1) Sutiyoso`s approach could be replicated in Papua: observer
Selasa, 5 Januari 2016 15:34 WIB | 653 Views
Jakarta (ANTARA News) - The approach adopted by State Intelligence Agency (BIN) Chief Sutiyoso to handle the Din Minimi-led armed rebel group in Aceh could be implemented in Papua, University of Indonesias political observer, Arbi Sanit, stated here, Tuesday.
"This is the first time that the state is adopting a peaceful approach and dialog to counter separatism in the country," he pointed out.
The repressive approach earlier adopted by security forces has proven to be wrong and ineffective in solving conflicts.
On the other hand, the action taken by the BIN chief tends to be more political and considered to be a win-win solution as it provides space and opportunity to the opponent to engage in a dialog.
Moreover, the BIN, as the representative of the state, also provides what is needed by the rebel group.
"As long as they do not ask for something that could harm the countrys integrity, I think it will be wise to fulfill it," Sanit stated.
Peaceful approach and dialog should be adopted against separatist groups in Papua who have threatened the countrys security and integrity for years.
"I hope Sutiyoso also goes to Papua and finds a solution to the conflict there," Sanit affirmed.
In the process of delivering a peaceful solution, he suggested the government to involve international bodies as witnesses and mediators.
Specifically in Papua, Sanit has urged the government to involve a party that could represent the US government as the United States is concerned about the security situation in Papua in connection with its mining company, Freeport.
Logs being stacked on the side of the road between Wamena and Tolikara, Papua. TEMPO/Maria Rita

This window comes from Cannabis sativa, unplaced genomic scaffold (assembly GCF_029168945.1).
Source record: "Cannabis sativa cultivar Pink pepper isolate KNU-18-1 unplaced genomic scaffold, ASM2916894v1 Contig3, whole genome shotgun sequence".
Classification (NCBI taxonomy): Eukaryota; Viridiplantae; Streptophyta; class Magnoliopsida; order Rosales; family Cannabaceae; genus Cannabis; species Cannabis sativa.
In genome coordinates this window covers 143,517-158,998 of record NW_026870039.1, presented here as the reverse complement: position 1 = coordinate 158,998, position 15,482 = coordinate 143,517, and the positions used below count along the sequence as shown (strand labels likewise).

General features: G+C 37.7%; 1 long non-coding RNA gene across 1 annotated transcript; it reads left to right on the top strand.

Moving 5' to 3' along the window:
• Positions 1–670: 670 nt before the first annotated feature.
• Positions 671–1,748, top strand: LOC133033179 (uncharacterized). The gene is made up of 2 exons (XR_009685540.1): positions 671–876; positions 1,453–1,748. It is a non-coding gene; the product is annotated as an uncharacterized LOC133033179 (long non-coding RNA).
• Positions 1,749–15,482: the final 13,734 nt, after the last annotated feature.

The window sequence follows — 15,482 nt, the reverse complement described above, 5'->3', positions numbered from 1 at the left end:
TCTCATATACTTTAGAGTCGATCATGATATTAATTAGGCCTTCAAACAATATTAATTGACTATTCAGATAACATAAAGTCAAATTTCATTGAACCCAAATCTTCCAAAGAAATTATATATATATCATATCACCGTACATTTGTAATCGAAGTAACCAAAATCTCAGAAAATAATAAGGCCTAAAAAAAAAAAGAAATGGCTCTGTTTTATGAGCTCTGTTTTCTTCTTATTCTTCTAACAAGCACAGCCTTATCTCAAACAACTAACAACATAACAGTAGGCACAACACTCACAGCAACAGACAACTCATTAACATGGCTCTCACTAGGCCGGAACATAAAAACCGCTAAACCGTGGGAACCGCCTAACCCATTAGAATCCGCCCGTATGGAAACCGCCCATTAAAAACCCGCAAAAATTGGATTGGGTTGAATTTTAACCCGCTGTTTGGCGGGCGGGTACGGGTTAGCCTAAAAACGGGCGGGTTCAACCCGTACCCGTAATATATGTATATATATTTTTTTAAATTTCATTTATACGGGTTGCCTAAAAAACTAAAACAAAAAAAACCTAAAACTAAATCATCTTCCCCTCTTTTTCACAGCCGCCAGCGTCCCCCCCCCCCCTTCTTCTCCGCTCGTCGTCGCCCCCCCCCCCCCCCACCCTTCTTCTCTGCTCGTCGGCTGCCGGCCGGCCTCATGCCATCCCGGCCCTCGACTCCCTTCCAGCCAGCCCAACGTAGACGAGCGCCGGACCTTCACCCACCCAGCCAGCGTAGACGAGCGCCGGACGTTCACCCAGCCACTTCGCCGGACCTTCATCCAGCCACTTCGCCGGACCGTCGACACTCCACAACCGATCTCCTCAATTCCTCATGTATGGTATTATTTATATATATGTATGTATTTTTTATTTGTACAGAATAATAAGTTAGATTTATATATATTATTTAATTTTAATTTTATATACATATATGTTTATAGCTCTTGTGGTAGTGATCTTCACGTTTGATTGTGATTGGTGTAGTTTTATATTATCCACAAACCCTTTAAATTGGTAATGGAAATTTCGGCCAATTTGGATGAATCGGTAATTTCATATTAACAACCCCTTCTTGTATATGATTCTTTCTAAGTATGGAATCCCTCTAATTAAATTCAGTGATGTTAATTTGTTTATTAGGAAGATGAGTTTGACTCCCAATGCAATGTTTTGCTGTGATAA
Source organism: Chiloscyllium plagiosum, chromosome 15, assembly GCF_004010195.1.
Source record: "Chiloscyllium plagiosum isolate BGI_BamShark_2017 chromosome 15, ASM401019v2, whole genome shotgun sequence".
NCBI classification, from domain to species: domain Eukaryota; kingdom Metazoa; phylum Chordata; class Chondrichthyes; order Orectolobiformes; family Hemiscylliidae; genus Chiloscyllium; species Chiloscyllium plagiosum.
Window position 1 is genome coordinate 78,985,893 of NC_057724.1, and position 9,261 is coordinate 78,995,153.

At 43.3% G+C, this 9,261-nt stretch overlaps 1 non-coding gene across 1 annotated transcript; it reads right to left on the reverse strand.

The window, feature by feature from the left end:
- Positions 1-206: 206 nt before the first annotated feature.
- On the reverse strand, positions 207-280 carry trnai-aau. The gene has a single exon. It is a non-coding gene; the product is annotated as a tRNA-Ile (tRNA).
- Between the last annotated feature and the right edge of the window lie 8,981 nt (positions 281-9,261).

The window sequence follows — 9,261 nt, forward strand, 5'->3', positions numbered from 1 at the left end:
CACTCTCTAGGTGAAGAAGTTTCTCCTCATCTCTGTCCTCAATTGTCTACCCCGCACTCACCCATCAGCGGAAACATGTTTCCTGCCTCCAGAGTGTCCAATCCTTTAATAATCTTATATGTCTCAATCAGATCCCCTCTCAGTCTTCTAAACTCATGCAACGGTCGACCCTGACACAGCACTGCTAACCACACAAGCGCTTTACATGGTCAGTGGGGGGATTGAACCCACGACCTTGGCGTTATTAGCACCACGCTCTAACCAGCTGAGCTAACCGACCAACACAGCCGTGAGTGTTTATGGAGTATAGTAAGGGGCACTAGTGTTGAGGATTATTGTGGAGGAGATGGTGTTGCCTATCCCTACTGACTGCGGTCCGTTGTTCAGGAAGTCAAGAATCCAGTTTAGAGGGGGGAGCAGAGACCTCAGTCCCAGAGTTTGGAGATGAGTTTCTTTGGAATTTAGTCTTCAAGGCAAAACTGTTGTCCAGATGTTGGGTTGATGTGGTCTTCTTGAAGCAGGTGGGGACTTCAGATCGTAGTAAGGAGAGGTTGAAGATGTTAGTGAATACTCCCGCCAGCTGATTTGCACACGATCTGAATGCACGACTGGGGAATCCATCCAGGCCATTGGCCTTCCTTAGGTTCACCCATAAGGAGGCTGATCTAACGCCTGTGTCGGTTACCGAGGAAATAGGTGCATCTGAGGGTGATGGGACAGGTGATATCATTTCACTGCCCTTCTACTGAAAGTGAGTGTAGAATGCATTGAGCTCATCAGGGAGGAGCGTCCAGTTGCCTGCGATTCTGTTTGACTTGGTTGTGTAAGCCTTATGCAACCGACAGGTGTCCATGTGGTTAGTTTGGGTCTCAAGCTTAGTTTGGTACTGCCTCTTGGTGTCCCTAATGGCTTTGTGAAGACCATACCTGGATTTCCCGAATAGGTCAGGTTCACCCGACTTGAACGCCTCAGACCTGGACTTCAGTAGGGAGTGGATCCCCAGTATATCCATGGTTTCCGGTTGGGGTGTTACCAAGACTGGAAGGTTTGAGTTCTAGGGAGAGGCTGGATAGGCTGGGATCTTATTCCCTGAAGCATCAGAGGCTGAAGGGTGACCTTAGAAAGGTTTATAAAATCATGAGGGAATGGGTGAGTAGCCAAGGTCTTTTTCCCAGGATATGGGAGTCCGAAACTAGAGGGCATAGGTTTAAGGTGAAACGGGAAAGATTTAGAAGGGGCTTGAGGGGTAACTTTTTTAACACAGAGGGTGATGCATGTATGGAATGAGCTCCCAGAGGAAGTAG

TEMPO.CO, Jakarta - During a road trip from Wamena, Jayawijaya Regency, to Karubaga District, Tolikara Regency in Papua, Tempo witnessed how local residents cut down forests and sold timbers and wood illegally on the side of the road. One meter cubic of timber is sold for Rp. 5.2 million.
Most of these woods and timbers were bought also by local residents. Expensive bricks and cement had urged residents to shift to using woods as their primary building material. In Papua, one sack of cement could cost up to one million Rupiah.
Tempo even witnessed first-hand how Nico Hisage, the 39 years-old driver of the double-cabin pickup truck that transported the Tempo team, acted as one of the illegal wood fencers.
"Madam, you must accompany me to pickup wood on the edge of the forest. Because you’re the only one I had transported from Tolikara, so we can use the flatbed," Nico said.
As the truck pulled up on the side of the road alongside a pile of wood, Nico jumped down and shouted. Minutes later, a man came and help Nico load the wood onto the truck. "That’s everything, take all of it," the man said.
Ina Parlina, The Jakarta Post, Jakarta | Headlines | Tue, January 05 2016, 6:14 PM -
The government said on Monday that it would prioritize a soft approach in addressing separatism, including by engaging in negotiation and dialogue, as well as the possibility of granting clemency and unconditional release to political prisoners. However, it added that it may still take a hard approach if met with resistance.
The instruction to use a soft approach was issued by President Joko “Jokowi” Widodo during a plenary Cabinet meeting on Monday.
“A soft approach will always be the priority of the government, since we believe that a soft approach is better than other means,” Cabinet Secretary Pramono Anung said after the meeting at the State Palace.
Pramono added the government would implement a similar mechanism to that used in handling the Free Aceh Movement (GAM), including the chance of granting amnesty and unconditional release, as stated in a 2005 presidential decree.
“The pattern used for resolving [issues related to] GAM, in line with Presidential Decree No. 22/2005 [on amnesty and unconditional release for GAM members], will be implemented in various regions,” Pramono said.